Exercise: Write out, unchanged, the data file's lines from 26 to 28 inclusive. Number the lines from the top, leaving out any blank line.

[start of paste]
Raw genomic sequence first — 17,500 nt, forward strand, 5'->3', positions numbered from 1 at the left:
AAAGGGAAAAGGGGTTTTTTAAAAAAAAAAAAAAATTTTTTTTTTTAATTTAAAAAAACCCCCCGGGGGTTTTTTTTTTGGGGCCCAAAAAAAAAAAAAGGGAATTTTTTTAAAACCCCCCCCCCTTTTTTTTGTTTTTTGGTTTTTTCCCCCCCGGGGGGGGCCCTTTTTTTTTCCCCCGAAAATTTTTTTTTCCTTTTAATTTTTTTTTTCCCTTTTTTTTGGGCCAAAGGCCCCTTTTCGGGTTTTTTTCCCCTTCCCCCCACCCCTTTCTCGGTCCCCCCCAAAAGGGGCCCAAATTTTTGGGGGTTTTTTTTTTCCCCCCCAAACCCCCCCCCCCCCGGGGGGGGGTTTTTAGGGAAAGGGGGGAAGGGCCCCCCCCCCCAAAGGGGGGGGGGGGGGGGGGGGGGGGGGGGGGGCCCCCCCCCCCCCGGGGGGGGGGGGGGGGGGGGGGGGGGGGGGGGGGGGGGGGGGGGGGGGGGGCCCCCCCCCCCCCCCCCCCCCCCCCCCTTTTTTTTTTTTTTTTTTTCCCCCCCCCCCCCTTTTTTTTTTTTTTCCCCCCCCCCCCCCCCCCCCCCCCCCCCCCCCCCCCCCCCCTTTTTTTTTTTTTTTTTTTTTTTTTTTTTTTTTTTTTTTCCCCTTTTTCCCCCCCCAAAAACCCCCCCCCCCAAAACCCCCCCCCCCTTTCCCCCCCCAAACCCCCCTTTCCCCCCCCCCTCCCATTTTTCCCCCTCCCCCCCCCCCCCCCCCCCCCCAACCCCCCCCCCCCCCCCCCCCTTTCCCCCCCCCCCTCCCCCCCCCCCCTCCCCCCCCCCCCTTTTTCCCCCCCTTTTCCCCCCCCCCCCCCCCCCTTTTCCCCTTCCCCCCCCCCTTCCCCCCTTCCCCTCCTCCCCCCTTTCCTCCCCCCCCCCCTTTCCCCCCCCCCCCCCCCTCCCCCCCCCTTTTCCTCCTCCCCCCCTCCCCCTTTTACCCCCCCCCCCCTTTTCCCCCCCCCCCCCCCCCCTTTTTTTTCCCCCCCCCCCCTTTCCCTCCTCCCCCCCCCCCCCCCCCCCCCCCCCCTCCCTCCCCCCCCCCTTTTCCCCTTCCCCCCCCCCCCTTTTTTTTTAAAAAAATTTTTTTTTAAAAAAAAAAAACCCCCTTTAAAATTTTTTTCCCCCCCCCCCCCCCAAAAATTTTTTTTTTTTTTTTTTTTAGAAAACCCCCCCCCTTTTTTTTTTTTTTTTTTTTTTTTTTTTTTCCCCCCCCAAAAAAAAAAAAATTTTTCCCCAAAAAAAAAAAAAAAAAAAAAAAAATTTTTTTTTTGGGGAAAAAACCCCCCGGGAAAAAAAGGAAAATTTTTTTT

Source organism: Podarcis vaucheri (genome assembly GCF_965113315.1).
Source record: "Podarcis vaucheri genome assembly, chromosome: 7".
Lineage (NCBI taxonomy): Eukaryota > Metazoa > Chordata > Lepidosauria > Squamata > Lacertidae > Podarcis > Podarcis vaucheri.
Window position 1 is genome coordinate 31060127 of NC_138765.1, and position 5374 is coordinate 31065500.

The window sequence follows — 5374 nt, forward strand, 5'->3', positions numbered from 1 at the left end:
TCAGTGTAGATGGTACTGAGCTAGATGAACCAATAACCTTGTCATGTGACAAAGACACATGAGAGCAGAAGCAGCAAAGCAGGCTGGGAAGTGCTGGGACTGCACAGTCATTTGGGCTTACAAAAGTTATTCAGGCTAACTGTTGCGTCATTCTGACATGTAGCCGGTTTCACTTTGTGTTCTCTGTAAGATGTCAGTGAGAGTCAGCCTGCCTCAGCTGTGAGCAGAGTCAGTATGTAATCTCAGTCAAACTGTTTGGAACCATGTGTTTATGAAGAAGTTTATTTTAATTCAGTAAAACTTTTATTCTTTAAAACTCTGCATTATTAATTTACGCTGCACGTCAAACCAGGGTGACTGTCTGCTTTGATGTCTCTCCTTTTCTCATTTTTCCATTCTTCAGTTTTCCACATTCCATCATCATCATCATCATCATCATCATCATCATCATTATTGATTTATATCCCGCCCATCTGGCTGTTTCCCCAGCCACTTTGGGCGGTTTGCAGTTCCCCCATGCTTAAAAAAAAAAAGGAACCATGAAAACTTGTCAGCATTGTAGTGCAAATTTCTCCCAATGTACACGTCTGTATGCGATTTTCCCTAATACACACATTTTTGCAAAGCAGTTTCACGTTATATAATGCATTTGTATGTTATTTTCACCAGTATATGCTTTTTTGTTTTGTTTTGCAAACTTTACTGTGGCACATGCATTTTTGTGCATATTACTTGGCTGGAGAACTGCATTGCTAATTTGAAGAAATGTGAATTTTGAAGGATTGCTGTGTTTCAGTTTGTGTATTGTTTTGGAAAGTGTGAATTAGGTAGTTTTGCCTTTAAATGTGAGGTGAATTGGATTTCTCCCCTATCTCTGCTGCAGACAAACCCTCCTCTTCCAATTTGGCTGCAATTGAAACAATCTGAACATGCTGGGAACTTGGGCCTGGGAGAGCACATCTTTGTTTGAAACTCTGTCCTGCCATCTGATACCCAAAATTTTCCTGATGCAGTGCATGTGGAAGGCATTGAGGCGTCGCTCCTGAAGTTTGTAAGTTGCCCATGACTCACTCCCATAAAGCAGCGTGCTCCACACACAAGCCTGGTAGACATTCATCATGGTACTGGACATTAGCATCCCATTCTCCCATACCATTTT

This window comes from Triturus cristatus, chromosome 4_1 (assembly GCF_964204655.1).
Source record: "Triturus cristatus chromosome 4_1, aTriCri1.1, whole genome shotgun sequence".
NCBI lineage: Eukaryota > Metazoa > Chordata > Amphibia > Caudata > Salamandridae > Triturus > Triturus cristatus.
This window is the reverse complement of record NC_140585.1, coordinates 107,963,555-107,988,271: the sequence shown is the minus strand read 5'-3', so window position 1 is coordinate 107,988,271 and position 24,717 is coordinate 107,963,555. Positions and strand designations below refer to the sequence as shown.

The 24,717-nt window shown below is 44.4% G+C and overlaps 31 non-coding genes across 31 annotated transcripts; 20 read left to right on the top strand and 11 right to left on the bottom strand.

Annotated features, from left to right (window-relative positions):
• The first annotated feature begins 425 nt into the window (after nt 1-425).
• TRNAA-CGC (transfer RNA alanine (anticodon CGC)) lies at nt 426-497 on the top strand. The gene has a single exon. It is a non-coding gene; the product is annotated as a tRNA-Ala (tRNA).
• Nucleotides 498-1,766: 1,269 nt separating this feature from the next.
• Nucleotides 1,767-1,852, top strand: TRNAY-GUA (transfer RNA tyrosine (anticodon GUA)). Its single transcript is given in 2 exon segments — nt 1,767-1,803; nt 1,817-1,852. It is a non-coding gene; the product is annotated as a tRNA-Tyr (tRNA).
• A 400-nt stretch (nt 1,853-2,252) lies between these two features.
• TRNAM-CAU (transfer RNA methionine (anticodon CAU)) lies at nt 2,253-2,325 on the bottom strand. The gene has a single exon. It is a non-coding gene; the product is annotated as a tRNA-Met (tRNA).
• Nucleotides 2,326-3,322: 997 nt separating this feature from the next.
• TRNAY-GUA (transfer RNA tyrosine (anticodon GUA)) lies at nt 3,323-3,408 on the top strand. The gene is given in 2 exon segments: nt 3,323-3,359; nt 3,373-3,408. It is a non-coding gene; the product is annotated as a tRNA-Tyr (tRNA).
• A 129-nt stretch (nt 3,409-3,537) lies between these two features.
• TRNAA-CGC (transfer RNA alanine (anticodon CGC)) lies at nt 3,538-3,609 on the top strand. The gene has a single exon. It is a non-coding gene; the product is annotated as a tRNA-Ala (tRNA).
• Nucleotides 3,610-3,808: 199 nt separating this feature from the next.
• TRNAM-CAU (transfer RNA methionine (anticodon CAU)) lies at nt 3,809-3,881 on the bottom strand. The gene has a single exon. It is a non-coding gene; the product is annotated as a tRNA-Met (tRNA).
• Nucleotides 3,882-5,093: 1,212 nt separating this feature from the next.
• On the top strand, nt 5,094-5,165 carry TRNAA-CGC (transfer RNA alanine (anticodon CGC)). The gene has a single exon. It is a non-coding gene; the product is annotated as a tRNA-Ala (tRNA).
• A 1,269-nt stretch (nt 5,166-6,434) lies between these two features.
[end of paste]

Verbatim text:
• TRNAM-CAU (transfer RNA methionine (anticodon CAU)) lies at nt 3,809-3,881 on the bottom strand. The gene has a single exon. It is a non-coding gene; the product is annotated as a tRNA-Met (tRNA).
• Nucleotides 3,882-5,093: 1,212 nt separating this feature from the next.
• On the top strand, nt 5,094-5,165 carry TRNAA-CGC (transfer RNA alanine (anticodon CGC)). The gene has a single exon. It is a non-coding gene; the product is annotated as a tRNA-Ala (tRNA).